Second phase of construction at Michigan Street Baptist Church now underway

Michigan Street is taking another step in the right direction. Empire State Development (ESD) has announced the completion of Phase I of the Michigan Street Baptist Church (511 Michigan Avenue), which includes stabilization effort of critical structural components of the historic structure. Funding for Phase I is thanks to grants from ESD and the NYS Office of Parks, Recreation, and Historic Preservation (OPRHP), along with other State and federal sources.  

The completion of Phase I signals the start of Phase II – a $2.2 million project that includes the construction of two-story addition that will further stabilize the historic building, while providing room for additional programming. The two-story addition also allows for ADA compliancy. 

The Buffalo Niagara Freedom Station Coalition – a not-for-profit organization that owns the Church – is working alongside a number of other groups to further strengthen the corridor. Together, they have formed a public/private partnership called East Side Avenues that is managed by the University at Buffalo Regional Institute. The group has thus far benefitted from ESD’s $65 million East Side Corridor Economic Development Fund (support from Governor Kathy Hochul), with the intention of generating tourism throughout the corridor. In turn, East Side Avenues is providing funds for staff and programs for the Heritage Corridor Commission.

Ultimately, a number of groups will benefit from the coalition’s efforts, including the Michigan Street Baptist Church (circa 1848), The Nash House, The Colored Musicians Club, and WUFO Black Radio History Collective. 

Empire State Development President, CEO, and Commissioner Hope Knight said, “Our Collective goal is to create a unified tourist destination that will tell the story of Buffalo’s contribution to African American history while attracting new visitors to the region. We are strengthening Buffalo’s cultural tourism potential by creating a hub of activities for visitors that includes the Michigan Street Baptist Church, the Colored Musicians Club, Nash House and the Nash Lofts multi-use building. Capital investments in all the Corridor projects will improve the visitor experience and better connect the assets to each other and downtown Buffalo.”  

The second phase of construction includes an addition to the north side of the Michigan Street Baptist Church (circa 1848), which is designed to mirror a typical structure that would have existed in the neighborhood. 

“It has been a privilege to witness the restoration and development of a church built in 1849 by freedom seekers into a local and national historic site,” said Lillie Wiley-Upshaw, Chair of the Michigan Street African American Heritage Corridor Commission Board and Chair of the Buffalo Niagara Freedom Station Coalition. “The church’s operational board the Buffalo Niagara Freedom Station Coalition are thankful for the ongoing support from the Buffalo area community and our funders.”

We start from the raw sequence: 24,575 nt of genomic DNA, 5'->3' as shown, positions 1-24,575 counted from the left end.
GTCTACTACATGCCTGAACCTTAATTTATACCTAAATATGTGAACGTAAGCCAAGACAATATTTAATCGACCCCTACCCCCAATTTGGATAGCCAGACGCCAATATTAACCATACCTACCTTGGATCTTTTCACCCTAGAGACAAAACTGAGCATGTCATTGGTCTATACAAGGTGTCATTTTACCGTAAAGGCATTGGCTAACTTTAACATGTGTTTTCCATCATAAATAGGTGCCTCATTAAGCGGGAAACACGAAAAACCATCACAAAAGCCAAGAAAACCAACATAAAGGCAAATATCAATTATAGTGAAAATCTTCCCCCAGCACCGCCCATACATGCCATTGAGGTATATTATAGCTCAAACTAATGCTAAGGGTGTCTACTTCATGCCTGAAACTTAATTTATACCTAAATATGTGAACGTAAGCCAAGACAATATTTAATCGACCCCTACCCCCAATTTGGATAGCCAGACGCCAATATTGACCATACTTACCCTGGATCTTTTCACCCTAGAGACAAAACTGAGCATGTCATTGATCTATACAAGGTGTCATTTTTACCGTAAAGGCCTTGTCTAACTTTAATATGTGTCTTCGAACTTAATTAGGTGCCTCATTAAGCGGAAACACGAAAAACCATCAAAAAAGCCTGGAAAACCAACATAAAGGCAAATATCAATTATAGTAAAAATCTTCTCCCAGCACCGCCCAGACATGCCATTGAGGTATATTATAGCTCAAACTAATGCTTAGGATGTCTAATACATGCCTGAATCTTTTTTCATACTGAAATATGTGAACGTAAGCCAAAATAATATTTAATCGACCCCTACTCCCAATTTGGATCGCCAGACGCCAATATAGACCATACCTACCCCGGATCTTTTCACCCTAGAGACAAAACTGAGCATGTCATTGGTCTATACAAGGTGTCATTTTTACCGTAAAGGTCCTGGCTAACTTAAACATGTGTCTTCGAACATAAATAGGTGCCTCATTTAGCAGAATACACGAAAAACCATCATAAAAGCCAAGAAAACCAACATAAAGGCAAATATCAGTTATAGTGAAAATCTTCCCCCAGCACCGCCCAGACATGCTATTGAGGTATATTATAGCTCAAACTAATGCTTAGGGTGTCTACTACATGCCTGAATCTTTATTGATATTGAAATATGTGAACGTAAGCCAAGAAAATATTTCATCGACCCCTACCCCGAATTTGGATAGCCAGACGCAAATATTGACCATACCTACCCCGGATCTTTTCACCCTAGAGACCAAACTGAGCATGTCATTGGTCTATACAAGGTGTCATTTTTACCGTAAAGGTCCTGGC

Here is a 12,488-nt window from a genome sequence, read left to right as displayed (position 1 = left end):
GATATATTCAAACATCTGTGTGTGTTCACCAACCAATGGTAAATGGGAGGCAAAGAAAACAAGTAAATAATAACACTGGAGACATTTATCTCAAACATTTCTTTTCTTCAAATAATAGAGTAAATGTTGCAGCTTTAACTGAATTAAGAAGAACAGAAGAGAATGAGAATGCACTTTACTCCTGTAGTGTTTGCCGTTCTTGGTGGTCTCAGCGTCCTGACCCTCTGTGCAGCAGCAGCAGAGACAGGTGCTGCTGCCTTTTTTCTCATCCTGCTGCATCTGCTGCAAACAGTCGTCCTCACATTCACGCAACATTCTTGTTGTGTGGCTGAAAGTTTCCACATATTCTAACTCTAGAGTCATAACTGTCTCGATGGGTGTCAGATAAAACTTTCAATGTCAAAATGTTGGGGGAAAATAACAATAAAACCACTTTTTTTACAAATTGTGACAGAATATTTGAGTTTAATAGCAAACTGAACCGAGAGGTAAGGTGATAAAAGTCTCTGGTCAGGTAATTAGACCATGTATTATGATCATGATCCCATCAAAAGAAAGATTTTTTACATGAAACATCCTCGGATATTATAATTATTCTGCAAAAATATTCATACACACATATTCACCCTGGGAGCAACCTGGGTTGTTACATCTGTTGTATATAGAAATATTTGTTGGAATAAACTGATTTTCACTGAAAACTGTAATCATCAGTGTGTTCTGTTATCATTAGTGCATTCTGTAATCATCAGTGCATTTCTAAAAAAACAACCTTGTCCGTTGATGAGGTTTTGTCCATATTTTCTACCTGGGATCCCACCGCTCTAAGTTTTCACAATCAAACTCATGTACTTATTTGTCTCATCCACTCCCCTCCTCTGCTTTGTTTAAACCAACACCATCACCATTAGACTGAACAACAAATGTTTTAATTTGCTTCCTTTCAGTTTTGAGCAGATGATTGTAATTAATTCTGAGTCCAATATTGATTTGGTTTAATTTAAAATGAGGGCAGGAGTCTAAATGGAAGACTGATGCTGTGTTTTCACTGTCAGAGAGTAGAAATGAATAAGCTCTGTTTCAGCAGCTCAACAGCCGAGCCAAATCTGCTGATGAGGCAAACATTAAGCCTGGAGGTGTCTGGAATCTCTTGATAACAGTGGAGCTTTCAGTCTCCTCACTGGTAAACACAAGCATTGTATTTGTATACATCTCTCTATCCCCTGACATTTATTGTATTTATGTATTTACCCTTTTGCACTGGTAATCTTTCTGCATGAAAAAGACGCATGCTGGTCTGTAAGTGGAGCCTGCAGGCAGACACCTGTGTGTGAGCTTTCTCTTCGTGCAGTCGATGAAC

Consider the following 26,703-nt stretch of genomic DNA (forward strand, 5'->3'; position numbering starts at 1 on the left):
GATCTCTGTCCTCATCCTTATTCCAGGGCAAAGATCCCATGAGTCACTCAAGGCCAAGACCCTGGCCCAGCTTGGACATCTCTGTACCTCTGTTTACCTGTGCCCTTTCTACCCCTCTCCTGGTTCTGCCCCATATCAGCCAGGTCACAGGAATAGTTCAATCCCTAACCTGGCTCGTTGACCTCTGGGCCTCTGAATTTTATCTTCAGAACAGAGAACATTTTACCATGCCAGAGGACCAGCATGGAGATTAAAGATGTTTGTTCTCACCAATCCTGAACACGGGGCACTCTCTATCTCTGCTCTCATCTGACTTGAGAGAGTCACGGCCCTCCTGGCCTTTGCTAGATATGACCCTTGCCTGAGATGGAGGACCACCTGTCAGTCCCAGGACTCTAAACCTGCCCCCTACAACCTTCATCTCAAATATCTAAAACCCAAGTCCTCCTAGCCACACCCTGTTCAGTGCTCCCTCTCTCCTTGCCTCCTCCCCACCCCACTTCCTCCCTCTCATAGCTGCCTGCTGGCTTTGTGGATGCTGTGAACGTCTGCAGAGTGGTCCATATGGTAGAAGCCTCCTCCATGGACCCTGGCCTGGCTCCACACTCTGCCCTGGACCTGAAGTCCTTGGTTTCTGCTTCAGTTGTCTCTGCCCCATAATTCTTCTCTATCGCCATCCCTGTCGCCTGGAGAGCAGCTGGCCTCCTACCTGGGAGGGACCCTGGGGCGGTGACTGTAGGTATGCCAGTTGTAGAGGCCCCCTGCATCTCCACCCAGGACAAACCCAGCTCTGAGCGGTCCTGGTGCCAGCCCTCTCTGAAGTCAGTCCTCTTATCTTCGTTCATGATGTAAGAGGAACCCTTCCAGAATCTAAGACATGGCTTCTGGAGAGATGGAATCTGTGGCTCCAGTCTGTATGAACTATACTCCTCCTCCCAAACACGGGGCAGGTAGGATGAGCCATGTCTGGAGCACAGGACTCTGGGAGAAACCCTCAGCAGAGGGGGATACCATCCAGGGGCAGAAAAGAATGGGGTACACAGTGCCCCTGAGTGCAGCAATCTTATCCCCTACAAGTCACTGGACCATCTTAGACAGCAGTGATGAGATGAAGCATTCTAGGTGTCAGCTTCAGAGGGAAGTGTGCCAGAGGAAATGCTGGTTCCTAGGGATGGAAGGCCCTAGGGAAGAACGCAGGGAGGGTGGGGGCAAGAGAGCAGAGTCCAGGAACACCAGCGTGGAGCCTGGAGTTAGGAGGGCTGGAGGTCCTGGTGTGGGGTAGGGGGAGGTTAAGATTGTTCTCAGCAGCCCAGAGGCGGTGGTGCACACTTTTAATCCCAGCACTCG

“This investment is a testament to the enduring, collaborative work being done by the anchors of the Michigan Street African American Heritage Corridor Commission,” said Laura Quebral, University at Buffalo Regional Institute Director. “It also illustrates New York State’s dedication to East Buffalo along with the funding partners of East Side Avenues and the Regional Revitalization Partnership. It supports the community-driven, comprehensive strategic and economic development plans launched last year by the Commission and is part of a cohesive effort to ensure the Corridor’s successful transformation into a unique, historic, inspirational place for residents and tourists alike.”

“The strategic planning and the work of the Corridor anchors along with community support and dedicated funding are helping to make our visions a reality,” said Terry Alford, Executive Director of the Michigan Street African American Heritage Corridor Commission. “We are proud of the Corridor’s growth and there is more to come, stated Terry Alford, Executive Director, of the Michigan Street African American Heritage Corridor Commission.”

In June 2022, Governor Hochul announced a “Regional Revitalization Partnership” (RRP) with philanthropic organizations and local government, which will involve a $300 million combined investment in East Buffalo, Niagara Falls, and Rochester.  Under the RRP, the Michigan Street African American Heritage Corridor and its anchors are targeted for an additional combined investment of $30 million to help implement components of its strategic master plan completed with ESD funding in February 2022.

“To God Be the Glory, it has been a long time in the making and this day has finally come,” said Assembly Majority Leader Crystal Peoples-Stokes. “Congratulations to Lillie Wiley-Upshaw and the Buffalo Niagara Freedom Station Coalition, the Michigan Street African American Heritage Corridor, and a huge thank you to the Community Foundation of Greater Buffalo for keeping this historic structure upright long enough for Empire State Development, State Parks/SHPO and others to provide the necessary funding to complete this first phase of construction. It’s very fitting that this announcement happen on MLK Jr. Day, given the church’s involvement in social justice advocacy efforts.”

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